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Entrepreneurs are often imagined as twenty-something recent college dropouts. But in fact, people ages 45 to 64 start businesses at higher rates than do their younger peers -- and plenty of seniors are in startup mode, too. Economics correspondent Paul Solman visits a New York City center that helps older adults upgrade their technology skills and realize their entrepreneurial dreams.
There might be a stereotype of the 20-something start-up entrepreneur, but older people start businesses at higher rates than their younger counterparts.
Correspondent Paul Solman visited a New York City tech center that is helping seniors realize their start-up dreams, part of a new series about older workers we're calling Unfinished Business, part of our weekly look at economics, Making Sense.
Let the fashion show begin.
For a group of designers in Manhattan's Chelsea district, senior moments to remember.
Former recreational therapist Virginia Hamlin modeling her handmade scarves.
I'm 75. I'm at level 75.
Knitter Madelyn Rich, a former paralegal and social worker.
I'll be 75 next month.
Arline Rubin, who makes clothes with recycled material, was a professor for 35 years.
I'm 84 years old.
But this is a venue for much more than fashion statements.
If you have a smartphone, and the phone is smarter than you, you need to go to Senior Planet.
Nowadays, every day, in locations across the country, Senior Planet teaches Americans 60 and over the basics of cyberspace, from video streaming to job search.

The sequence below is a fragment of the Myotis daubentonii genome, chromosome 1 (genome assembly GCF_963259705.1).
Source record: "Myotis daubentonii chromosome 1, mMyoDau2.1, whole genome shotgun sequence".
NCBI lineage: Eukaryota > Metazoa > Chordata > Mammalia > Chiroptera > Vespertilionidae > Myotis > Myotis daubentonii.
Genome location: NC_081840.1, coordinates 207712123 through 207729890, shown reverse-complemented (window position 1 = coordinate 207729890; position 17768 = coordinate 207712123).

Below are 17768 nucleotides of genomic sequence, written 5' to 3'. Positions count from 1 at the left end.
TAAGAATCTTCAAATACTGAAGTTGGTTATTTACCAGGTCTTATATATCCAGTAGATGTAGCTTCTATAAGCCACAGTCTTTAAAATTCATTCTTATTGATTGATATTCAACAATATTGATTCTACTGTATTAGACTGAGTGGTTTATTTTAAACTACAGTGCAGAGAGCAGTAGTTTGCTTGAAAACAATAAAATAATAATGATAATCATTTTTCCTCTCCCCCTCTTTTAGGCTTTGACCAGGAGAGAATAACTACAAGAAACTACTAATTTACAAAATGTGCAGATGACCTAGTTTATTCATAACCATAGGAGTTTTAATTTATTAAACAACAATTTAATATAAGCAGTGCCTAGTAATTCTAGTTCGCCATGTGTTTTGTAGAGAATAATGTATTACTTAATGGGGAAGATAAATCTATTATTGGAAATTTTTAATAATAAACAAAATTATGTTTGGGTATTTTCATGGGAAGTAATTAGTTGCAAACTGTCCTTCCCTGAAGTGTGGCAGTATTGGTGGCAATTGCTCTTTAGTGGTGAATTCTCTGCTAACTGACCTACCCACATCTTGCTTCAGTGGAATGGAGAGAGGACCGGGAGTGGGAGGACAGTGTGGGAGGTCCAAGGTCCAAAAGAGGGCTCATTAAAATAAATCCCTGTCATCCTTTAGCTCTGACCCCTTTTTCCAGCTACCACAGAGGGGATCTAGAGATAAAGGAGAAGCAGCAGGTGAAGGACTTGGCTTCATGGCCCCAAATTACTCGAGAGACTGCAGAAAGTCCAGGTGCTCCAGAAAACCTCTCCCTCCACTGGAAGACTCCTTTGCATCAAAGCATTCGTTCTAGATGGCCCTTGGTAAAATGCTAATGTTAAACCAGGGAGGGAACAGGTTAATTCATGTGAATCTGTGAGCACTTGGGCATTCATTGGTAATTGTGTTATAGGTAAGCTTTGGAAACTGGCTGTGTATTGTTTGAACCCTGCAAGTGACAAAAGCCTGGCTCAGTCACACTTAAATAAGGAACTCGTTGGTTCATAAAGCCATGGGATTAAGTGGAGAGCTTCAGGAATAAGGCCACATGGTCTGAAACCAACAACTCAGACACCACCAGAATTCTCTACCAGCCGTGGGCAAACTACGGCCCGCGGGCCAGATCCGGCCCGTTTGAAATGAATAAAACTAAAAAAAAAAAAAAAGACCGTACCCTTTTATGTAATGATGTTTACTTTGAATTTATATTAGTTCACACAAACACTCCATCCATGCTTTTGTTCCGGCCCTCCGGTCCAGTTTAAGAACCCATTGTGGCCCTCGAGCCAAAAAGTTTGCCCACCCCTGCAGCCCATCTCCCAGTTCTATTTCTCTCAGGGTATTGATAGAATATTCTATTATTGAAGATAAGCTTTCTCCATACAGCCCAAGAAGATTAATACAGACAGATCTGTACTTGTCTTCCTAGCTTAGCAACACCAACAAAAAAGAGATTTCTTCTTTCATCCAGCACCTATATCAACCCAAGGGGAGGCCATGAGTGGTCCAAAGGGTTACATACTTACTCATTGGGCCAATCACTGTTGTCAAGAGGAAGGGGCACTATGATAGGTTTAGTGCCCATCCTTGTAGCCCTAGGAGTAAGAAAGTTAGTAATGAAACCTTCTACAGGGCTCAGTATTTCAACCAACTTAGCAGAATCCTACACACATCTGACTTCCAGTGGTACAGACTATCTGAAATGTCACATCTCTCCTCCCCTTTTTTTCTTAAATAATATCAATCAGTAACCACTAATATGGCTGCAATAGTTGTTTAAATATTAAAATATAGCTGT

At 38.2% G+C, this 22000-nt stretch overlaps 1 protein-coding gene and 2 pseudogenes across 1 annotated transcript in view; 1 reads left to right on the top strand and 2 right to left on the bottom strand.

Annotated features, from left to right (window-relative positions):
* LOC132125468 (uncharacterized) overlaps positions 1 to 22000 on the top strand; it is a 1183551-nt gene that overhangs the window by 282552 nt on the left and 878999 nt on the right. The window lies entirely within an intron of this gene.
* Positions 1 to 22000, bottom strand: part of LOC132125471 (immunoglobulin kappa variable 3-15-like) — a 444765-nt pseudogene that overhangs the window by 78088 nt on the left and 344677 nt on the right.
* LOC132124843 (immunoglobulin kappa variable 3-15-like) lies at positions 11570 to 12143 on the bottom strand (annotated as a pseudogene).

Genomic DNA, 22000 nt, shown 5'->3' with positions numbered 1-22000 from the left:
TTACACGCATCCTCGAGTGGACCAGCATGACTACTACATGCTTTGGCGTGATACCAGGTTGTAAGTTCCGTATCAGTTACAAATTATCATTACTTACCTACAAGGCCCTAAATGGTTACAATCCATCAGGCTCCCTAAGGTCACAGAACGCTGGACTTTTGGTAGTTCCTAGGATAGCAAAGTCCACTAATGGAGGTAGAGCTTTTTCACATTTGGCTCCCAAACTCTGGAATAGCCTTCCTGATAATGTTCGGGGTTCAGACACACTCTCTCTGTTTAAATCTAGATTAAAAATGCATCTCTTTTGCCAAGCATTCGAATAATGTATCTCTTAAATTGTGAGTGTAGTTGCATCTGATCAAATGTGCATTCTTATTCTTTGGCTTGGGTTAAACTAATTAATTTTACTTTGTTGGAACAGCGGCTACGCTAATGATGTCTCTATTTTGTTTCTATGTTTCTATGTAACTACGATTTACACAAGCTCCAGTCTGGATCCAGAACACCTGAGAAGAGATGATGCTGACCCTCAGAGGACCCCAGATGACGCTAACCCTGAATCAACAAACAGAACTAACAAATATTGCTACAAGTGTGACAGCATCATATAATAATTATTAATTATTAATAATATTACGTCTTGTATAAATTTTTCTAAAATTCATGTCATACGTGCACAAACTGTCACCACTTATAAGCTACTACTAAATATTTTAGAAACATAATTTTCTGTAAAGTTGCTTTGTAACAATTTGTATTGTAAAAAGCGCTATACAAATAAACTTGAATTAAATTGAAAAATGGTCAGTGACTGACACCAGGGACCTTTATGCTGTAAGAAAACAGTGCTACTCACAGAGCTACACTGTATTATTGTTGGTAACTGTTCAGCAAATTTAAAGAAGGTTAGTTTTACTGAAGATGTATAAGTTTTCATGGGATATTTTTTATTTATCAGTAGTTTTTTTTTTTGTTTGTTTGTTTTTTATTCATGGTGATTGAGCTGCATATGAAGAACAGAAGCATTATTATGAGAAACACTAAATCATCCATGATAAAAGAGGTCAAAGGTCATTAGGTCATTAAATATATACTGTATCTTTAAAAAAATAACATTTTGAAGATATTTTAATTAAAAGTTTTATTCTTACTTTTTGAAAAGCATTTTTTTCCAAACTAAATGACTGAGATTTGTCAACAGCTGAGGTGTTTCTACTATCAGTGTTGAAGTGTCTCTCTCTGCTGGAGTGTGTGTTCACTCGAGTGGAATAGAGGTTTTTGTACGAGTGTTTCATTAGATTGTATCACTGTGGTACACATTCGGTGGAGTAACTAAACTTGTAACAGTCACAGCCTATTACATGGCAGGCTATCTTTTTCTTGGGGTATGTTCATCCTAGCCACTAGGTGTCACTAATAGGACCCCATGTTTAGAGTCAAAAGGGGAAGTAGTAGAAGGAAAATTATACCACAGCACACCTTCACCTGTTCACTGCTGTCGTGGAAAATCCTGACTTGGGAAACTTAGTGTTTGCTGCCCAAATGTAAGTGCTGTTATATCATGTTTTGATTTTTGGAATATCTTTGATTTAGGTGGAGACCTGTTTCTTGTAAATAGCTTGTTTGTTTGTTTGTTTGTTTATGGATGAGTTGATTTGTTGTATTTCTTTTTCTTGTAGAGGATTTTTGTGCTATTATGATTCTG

If you don't have social media, it will appear like you don't know what's going on.
Founder Tom Kamber's first senior client was a woman in her 80s.
And once a week, she would come to my office with her breakfast in a napkin, and we would do a computer class.
And over the course of a year, she learned a lot about technology, but I learned a lot more about aging, and a lot more about the magic of what happens with older people when you bring together computers and seniors and you give them a chance to succeed with it.
I needed support.
Even though Bonnie MacKay had been a hotshot retail designer at Bloomingdale's and then New York's Museum of Modern art. Now 68, she's consulting and, thanks to Senior Planet, cultivating a younger clientele online.
Yes, she still has customers from the past.
But you still have to communicate, and you still have to — you have to do LinkedIn, and you still have to do social media, and you still have to communicate with the cross-generational.
She has no plans to throw in the towel.
Sixty-six-year-old Cheryl "The Gourd Lady" Thomas, who plays and sells African instruments fashioned from gourds, is not about to bow out either.
I'm still perpendicular. I still have my health, and I'm just constantly on the go, doing, doing, doing, and just trying not to think negatively, and being around positive people.
The main virtue of Senior Planet for her?
It's become an extended family for me.
For so many older people, working on is critical to well-being, says Tom Kamber.
And there's a lot of research about how important it is for people to still be activated and have a purpose and be trying to be creative in their later years.
I don't know if these colors look great for you.
Like Madelyn Rich, her creativity inspired by a chilly ride on the New York subway.
By the time I got home, I had a stiff neck. And I pulled out my yarn, and I started knitting. And two days later…
Wait, this is a New York subway over-air-conditioning cowl?
Exactly. My saying is fun, funky, but functional.
A slogan she's learned to hawk online.
For many here, though, like milliner Carlos Lewis, 73, Senior Planet begins as remedial ed in low tech.
I was a dummy, don't know a computer, couldn't type. Now I can type. Now I can actually partially build a Web site. Now I can send a picture to a client.